We’ve been in our home for a couple of years. We’ve had various issues (this seems to be a common theme for new home owners regardless of the age of the house). The home was built in the 1920s so almost everything is wooden.
This year we’ve noticed a change in the wood floor in many areas of the home. Specifically, more boards creak and some even seem to give more than they used to. Part of this may be caused by the shifting of several sets of jacks used to provide additional support to the floor joists. Until I go back under the house I won’t know if the jacks have shifted – this is very possible if they weren’t set on a solid base such as concrete or blocks.
Regardless, I believe I’ve narrowed down one other cause. The amusing aspect of this is that it turned out to be the opposite of what I expected.
Updated 04/11/2012: I’ve reversed my opinion on using the Roomba on wood floors, especially in an old home. Lately I started to notice that the finish of the floors in all rooms no longer appears as thick and shiny as it did when we first moved into the house. This includes the rooms we recently refinished.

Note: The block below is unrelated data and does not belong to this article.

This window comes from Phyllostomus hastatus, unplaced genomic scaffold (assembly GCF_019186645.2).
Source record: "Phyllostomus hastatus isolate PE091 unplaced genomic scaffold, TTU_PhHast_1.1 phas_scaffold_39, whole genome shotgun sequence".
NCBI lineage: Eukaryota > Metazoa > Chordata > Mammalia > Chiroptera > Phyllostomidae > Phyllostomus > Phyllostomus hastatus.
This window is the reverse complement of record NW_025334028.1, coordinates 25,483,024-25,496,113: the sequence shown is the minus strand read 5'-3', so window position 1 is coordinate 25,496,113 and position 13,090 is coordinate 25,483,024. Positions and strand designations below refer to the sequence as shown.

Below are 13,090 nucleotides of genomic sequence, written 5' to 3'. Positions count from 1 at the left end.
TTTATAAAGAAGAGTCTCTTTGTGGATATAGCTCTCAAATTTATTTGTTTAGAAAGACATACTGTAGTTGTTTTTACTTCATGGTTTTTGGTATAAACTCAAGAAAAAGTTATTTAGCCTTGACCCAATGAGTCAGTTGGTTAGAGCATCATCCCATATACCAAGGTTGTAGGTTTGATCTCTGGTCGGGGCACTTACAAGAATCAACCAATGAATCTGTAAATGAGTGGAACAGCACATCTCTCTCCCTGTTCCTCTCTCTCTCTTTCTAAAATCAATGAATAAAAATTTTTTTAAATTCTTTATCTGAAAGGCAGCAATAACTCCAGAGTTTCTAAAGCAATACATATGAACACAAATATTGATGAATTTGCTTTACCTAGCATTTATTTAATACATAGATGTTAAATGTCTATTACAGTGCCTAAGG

The final piece of evidence is the near lack of finish around some of the air vents, which are places where the Roomba frequently gets hung up. I’m convinced that repeated runs of the Roomba brush across the floors has eroded the finish much faster than would normally occur from foot traffic.
I’ve stopped using the Roomba on the wood floors but it still gets some use on the tiled areas.
About two years ago, just after we purchased our home, I bought an iRobot Roomba 415. It was on sale at Woot for about $120, which was a good price at the time. Even then it wasn’t the newest model but I was confident that it would work well.